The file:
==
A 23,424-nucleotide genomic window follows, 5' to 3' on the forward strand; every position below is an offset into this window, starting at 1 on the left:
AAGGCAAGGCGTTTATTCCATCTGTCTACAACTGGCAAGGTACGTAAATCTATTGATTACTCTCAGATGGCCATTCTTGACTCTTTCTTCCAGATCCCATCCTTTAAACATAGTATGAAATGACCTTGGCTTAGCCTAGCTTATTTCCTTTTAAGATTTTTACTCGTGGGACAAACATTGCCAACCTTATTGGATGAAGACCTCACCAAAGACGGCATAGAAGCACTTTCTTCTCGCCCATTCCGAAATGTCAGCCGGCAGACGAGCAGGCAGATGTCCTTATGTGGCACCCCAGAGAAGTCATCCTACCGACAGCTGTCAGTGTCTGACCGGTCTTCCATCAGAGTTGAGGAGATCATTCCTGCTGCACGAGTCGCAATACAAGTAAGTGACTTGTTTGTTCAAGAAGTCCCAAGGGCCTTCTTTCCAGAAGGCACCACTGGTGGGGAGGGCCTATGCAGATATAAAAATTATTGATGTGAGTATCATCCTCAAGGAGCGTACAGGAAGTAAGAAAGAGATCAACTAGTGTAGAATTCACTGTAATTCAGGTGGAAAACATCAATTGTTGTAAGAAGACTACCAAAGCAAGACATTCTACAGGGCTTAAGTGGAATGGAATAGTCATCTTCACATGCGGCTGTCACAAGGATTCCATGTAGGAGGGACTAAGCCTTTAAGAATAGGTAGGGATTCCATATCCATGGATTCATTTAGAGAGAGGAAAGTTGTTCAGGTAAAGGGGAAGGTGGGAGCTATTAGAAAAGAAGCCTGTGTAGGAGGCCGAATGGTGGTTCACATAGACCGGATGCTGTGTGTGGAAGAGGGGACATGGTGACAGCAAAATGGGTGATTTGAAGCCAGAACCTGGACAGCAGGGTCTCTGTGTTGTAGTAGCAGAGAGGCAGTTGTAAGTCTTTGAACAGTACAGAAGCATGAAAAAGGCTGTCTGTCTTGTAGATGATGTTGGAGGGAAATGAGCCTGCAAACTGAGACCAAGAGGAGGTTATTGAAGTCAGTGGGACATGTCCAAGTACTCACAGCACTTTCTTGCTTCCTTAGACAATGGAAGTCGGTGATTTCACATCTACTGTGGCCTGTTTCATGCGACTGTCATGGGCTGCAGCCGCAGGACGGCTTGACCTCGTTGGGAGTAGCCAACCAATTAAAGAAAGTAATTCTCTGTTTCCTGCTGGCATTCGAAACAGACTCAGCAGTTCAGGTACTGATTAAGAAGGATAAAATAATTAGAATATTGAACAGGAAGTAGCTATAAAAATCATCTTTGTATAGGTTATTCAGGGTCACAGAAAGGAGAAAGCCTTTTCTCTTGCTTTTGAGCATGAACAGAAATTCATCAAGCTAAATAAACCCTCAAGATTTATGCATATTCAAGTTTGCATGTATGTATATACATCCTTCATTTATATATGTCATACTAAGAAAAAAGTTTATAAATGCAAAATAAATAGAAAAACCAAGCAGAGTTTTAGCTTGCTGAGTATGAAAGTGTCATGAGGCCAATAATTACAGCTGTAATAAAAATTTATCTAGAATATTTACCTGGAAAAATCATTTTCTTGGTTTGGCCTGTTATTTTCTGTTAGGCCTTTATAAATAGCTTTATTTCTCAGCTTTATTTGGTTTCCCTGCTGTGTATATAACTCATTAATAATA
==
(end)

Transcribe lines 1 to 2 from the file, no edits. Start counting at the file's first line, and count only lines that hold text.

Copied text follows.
A 23,424-nucleotide genomic window follows, 5' to 3' on the forward strand; every position below is an offset into this window, starting at 1 on the left:
AAGGCAAGGCGTTTATTCCATCTGTCTACAACTGGCAAGGTACGTAAATCTATTGATTACTCTCAGATGGCCATTCTTGACTCTTTCTTCCAGATCCCATCCTTTAAACATAGTATGAAATGACCTTGGCTTAGCCTAGCTTATTTCCTTTTAAGATTTTTACTCGTGGGACAAACATTGCCAACCTTATTGGATGAAGACCTCACCAAAGACGGCATAGAAGCACTTTCTTCTCGCCCATTCCGAAATGTCAGCCGGCAGACGAGCAGGCAGATGTCCTTATGTGGCACCCCAGAGAAGTCATCCTACCGACAGCTGTCAGTGTCTGACCGGTCTTCCATCAGAGTTGAGGAGATCATTCCTGCTGCACGAGTCGCAATACAAGTAAGTGACTTGTTTGTTCAAGAAGTCCCAAGGGCCTTCTTTCCAGAAGGCACCACTGGTGGGGAGGGCCTATGCAGATATAAAAATTATTGATGTGAGTATCATCCTCAAGGAGCGTACAGGAAGTAAGAAAGAGATCAACTAGTGTAGAATTCACTGTAATTCAGGTGGAAAACATCAATTGTTGTAAGAAGACTACCAAAGCAAGACATTCTACAGGGCTTAAGTGGAATGGAATAGTCATCTTCACATGCGGCTGTCACAAGGATTCCATGTAGGAGGGACTAAGCCTTTAAGAATAGGTAGGGATTCCATATCCATGGATTCATTTAGAGAGAGGAAAGTTGTTCAGGTAAAGGGGAAGGTGGGAGCTATTAGAAAAGAAGCCTGTGTAGGAGGCCGAATGGTGGTTCACATAGACCGGATGCTGTGTGTGGAAGAGGGGACATGGTGACAGCAAAATGGGTGATTTGAAGCCAGAACCTGGACAGCAGGGTCTCTGTGTTGTAGTAGCAGAGAGGCAGTTGTAAGTCTTTGAACAGTACAGAAGCATGAAAAAGGCTGTCTGTCTTGTAGATGATGTTGGAGGGAAATGAGCCTGCAAACTGAGACCAAGAGGAGGTTATTGAAGTCAGTGGGACATGTCCAAGTACTCACAGCACTTTCTTGCTTCCTTAGACAATGGAAGTCGGTGATTTCACATCTACTGTGGCCTGTTTCATGCGACTGTCATGGGCTGCAGCCGCAGGACGGCTTGACCTCGTTGGGAGTAGCCAACCAATTAAAGAAAGTAATTCTCTGTTTCCTGCTGGCATTCGAAACAGACTCAGCAGTTCAGGTACTGATTAAGAAGGATAAAATAATTAGAATATTGAACAGGAAGTAGCTATAAAAATCATCTTTGTATAGGTTATTCAGGGTCACAGAAAGGAGAAAGCCTTTTCTCTTGCTTTTGAGCATGAACAGAAATTCATCAAGCTAAATAAACCCTCAAGATTTATGCATATTCAAGTTTGCATGTATGTATATACATCCTTCATTTATATATGTCATACTAAGAAAAAAGTTTATAAATGCAAAATAAATAGAAAAACCAAGCAGAGTTTTAGCTTGCTGAGTATGAAAGTGTCATGAGGCCAATAATTACAGCTGTAATAAAAATTTATCTAGAATATTTACCTGGAAAAATCATTTTCTTGGTTTGGCCTGTTATTTTCTGTTAGGCCTTTATAAATAGCTTTATTTCTCAGCTTTATTTGGTTTCCCTGCTGTGTATATAACTCATTAATAATA